Thank you very much for visiting Naoyuki OKADA's website. This page gives his profile.
Doctor of Engineering, University of Kyushu
Professor Emeritus, Kyushu Institute of Technology
Fellow, Japan Federation of Engineering Societies,
Institute of Electronics, Information, and Communication Engineers, and
Information Processing Society
1965- Through the detailed semantic analyses of Japanese vocabulary, he made clear the primitives of human thought from the linguistic viewpoint, taking initiatives in stirring up the development of semantic dictionaries for computer processing in japan.
1970- He proposed to make different kinds of media, or language and images, associate each other through their common meanings, being a global pioneer in constructing a system for natural language description of moving picture patterns.
1980- He stressed the importance of emotional processing in AI in the era when most researchers are interested only in knowledge processing because of the difficulty of computation of emotion, and attacked the construction of an integrated agent with both intellect and emotion.
1990- The human mind is so complicated and diverse that it is not easy to show its framework. He showed a computer model of the mind from both its functions and abstraction-levels, leading the development of integrated AI systems at home and abroad.
2000- The behavior of the mind to which all the nature comes is supported by common sense. What kind of category and how many primitives of common sense do we have? He clarified that the system of common sense is composed of several thousand basic concepts, producing complex or interconnected ones by rules.
2010-Present The system of the mind is abstract, but it finally grounds on the brain where thousands of signals are exchanged on the neuron network. It is not clear how the abstract mind grounds on the brain, or concrete substance. If the grounding process can be made clear, then the essential difference between human and artificial intelligence will be clarified, too. This is his current theme.
For the above-mentioned research work, Dr. Marvin Minsky or the father of AI sent him a message as follows:
For many years I have shown my students his work so that they can see some models of mind in which different realms of abilities are combined. For even today, it still is rare to find researchers who can integrate several different kinds of techniques. Eventually all AI machines will do such things, now that Naoyuki Okada has shown us how. And I hope that with his retirement, we will able to see more of him.......Marvin Minsky, March 7, 2003.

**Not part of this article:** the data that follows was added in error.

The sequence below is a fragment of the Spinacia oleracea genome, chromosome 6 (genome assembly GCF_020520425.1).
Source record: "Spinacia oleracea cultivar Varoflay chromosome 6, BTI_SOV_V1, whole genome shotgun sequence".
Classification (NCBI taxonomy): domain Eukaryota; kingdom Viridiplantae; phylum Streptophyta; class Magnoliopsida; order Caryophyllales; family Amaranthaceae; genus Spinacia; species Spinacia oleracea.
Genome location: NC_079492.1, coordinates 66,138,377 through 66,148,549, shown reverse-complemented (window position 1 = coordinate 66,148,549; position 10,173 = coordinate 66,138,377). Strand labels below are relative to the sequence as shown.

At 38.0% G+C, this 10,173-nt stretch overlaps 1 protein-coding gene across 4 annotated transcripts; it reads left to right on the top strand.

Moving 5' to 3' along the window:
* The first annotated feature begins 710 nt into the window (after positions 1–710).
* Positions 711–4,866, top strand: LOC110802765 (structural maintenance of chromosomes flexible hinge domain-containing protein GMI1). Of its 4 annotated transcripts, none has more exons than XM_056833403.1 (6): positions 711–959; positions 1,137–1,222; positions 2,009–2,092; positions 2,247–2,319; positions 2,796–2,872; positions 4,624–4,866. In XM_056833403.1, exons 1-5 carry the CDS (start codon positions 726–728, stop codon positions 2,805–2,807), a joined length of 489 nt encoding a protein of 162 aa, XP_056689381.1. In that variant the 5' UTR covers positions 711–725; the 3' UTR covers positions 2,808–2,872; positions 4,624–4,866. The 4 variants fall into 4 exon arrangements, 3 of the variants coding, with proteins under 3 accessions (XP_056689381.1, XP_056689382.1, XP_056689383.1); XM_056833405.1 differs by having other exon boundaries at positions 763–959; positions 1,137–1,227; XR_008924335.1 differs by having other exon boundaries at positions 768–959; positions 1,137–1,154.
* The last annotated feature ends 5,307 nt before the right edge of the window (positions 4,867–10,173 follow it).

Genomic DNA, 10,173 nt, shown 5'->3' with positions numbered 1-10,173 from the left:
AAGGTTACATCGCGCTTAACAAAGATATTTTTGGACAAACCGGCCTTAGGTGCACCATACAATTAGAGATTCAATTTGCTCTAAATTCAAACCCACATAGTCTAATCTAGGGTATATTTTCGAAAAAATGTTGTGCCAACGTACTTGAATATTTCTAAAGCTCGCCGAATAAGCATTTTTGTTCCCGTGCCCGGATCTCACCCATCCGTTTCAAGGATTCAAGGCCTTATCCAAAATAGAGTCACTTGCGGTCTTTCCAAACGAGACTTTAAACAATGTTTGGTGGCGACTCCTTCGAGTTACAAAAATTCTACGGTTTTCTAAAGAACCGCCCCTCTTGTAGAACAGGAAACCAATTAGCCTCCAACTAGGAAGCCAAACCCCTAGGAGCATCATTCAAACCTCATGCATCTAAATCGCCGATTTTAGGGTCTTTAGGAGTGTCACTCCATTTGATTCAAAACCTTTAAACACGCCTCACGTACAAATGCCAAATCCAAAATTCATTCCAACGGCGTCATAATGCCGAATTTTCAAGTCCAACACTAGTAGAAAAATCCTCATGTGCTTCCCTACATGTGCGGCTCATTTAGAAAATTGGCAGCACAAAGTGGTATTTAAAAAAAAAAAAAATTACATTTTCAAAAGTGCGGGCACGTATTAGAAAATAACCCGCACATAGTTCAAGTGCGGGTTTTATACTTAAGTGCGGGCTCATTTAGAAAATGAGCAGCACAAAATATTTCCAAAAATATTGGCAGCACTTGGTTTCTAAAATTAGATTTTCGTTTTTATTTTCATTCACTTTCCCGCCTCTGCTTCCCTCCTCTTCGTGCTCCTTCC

Marvin Minsky,@Professor Emeritus, Massachusetts Institute of Technology, USA
* It is a great pity that DR. Minsky died in January, 2017. Naoyuki Okada expresses his condolences for the death of Dr. Minsky.
Yorick Wilks, Professor Emeritus, University of Oxford
Nick Cercone,@Professor Emeritus, York University, Canada
* It is a great pity that DR. Cercone died in December, 2016. Naoyuki Okada expresses his condolences for the death of Dr. Cercone.
In addition to the formal side mentioned above, he has another, more familiar side.
Travel: He went abroad many times including three around-the-world trips. The memories of European cultural heritages succeeded for ages, American vast landscapes created by great nature, or Oceanian seasonal changes opposite to the Northern Hemispherefs and the friendly relations established there are his treasures.
Seeing paintings: He has visited the major museums of the world, e.g. Louvre, Orsay, British, Prado, Uffizi, Metropolitan, Boston, and so on, especially enjoying Impressionism or Cubism such as Cezanne or Picasso.
Listening to music: He likes jazz music, particularly modern and dixieland jazz. gSoftly as in a morning sunriseh by Modern Jazz Quartet is one of his favorite tunes.
Watching motor sports: MotoGP, World Superbikes, IndyCar, Formula 1 and so on. He loves the eardrum-break sound ejected from the exhaust pipes of high-power engines.
Driving cars: He has left the traces of tires of his cars here and there in Japan. His cars started with Blue-bird SSS with twin carburetors by Nissan in 1960s, and were bettered gradually. The sixth car had evolved to Eunos-Cosmo with three rotary engines by Mazda. The engines are so powerful and silent that the driver is comfortable on highways or even unpaved roads. It was the first generation car equipped with GPS. Since he gets old a little bit, though his mind is still young, he enjoys a popular car, Toyota Prius now. It is an older man's pleasure slightly different from the young men's, say, to achieve a green screen of the display, that is, full-charge of the battery during a grand tour.